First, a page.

Architect Ralph Reutti, who had several prestigious commissions from the Mellon family before the Great Depression forced him into a government post, was commissioned by Dr. Adolph Krebs to design the Parkway Drive home. Krebs was a well-known Pittsburgh eye doctor who worked at Pitt Medical School, Allegheny General Hospital and practiced in the Keenan Building downtown.

House_paintingA small painting of Krebs and his wife, Margaret, building a snowman with their young daughter provided further clues to the original exterior of the house, as it features the grand curving stairway that became the main focus of the Mooneys’ restoration project.

“Our house deserves to be right. Not higgledy-piggledy,” says Paul. “We wanted to incorporate the same tones and types of stone that would have been used [in the ’20s].” He engaged local contractor Jim Sobers to restore the stairs, areas of the front stoop, the driveway and the wall that runs alongside it.

“I love doing restoration projects, and the Mooneys were willing to do what it takes to do it correctly and not cut corners,” Sobers says. Unable to find the correct type and color of stone locally, he and his team traveled to quarries from Cleveland to Binghamton, New York, to find historically accurate materials.

They brought in Pennsylvania field stone for the walls and Cleveland sandstone for the treads on the stairs. Sobers’ team used a very specific, time-consuming caulking method to emulate the historic style, and sawed each stone individually to make it look the same age as the rest of the home.

The biggest challenge was the positioning of the front steps, as Sobers was unable to determine the location based on the original elevations of the home. Fortunately, while digging, the crew found the original foundation and walls, enabling them to place the steps in the exact location.

Another surprise was the number of I.C. Light cans found when the railroad ties were removed, apparently tossed and forgotten by the 1970s construction team. “You would never get away with drinking on the job like that today,” Paul says with a laugh.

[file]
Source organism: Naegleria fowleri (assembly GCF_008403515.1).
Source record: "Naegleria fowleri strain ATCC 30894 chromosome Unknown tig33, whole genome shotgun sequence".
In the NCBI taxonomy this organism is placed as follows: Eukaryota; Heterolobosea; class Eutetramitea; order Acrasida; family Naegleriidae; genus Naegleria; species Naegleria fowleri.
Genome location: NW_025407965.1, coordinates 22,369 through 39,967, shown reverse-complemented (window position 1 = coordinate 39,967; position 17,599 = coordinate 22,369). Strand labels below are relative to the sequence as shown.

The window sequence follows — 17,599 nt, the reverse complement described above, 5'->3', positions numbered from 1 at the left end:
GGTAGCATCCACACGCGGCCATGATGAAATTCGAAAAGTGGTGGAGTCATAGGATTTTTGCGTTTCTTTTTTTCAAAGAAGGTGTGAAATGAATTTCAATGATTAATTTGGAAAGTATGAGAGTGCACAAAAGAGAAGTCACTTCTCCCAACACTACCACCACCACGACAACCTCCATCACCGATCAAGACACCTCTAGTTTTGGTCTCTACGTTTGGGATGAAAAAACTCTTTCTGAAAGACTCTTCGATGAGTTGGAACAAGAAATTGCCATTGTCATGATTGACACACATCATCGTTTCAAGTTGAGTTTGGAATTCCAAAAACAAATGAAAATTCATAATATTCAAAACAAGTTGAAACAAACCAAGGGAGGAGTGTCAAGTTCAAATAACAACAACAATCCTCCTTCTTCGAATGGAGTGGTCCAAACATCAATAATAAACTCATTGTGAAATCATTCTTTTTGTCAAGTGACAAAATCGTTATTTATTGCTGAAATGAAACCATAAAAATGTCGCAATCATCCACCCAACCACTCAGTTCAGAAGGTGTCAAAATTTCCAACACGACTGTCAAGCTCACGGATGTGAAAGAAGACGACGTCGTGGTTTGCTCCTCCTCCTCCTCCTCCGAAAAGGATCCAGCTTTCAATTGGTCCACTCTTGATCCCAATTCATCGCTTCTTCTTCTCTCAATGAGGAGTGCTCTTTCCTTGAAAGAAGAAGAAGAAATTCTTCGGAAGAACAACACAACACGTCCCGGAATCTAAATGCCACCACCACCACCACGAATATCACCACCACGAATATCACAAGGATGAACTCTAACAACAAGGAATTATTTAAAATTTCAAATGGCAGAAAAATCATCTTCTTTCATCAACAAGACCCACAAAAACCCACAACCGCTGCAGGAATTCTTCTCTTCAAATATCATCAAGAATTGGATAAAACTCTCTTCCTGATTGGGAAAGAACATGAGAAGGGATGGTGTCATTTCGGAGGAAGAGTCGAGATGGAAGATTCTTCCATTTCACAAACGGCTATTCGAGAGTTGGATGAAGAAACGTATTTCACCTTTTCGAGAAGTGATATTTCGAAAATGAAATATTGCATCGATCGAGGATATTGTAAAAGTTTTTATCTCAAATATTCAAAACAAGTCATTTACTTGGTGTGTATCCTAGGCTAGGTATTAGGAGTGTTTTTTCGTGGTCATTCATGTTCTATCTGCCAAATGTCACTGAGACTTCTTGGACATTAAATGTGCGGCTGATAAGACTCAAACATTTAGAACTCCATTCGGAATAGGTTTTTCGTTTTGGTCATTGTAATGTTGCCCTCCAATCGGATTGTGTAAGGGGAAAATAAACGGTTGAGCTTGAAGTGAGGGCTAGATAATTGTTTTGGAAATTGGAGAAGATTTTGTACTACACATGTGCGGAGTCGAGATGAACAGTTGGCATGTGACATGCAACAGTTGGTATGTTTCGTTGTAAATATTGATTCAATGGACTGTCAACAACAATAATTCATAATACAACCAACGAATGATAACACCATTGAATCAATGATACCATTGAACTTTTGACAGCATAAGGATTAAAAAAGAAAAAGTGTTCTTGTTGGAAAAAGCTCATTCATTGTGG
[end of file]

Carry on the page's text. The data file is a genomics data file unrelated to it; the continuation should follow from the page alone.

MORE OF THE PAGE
The project began in September 2015 and lasted through this past spring, as factors such as weather and delivery time for the stones led to delays. Despite that, the Mooneys stayed positive and had fun with the situation—they treated the Sobers’ team to lunch on Fridays, and Anne even asked if she could decorate their forklift for Christmas.

The feedback the Mooneys have received has been overwhelmingly positive. “We have so many people we don’t even know saying ‘This is wonderful’,” says Anne. “Our favorite comment was from one of our neighbors who said, ‘I think the house breathed a big sigh of relief when you did this.’”

Joel Cluskey, chair of the Mt. Lebanon Historic Preservation Board, commends the Mooneys for restoring their home. “Historic preservation is important as a global, national, and local initiative,” says Cluskey. “Local preservation, which is the focus of The Mt. Lebanon Historic Preservation Board, enables us to understand and appreciate the story of Mt. Lebanon and who the people were that designed it, built it and have lived there over the years.”

rabbitThinking about taking on a historic preservation project in your home? The Historical Society of Mount Lebanon, the Mt. Lebanon Public Library and the Mt. Lebanon Historic Preservation Board offer resources to those who want to uncover the history of their homes.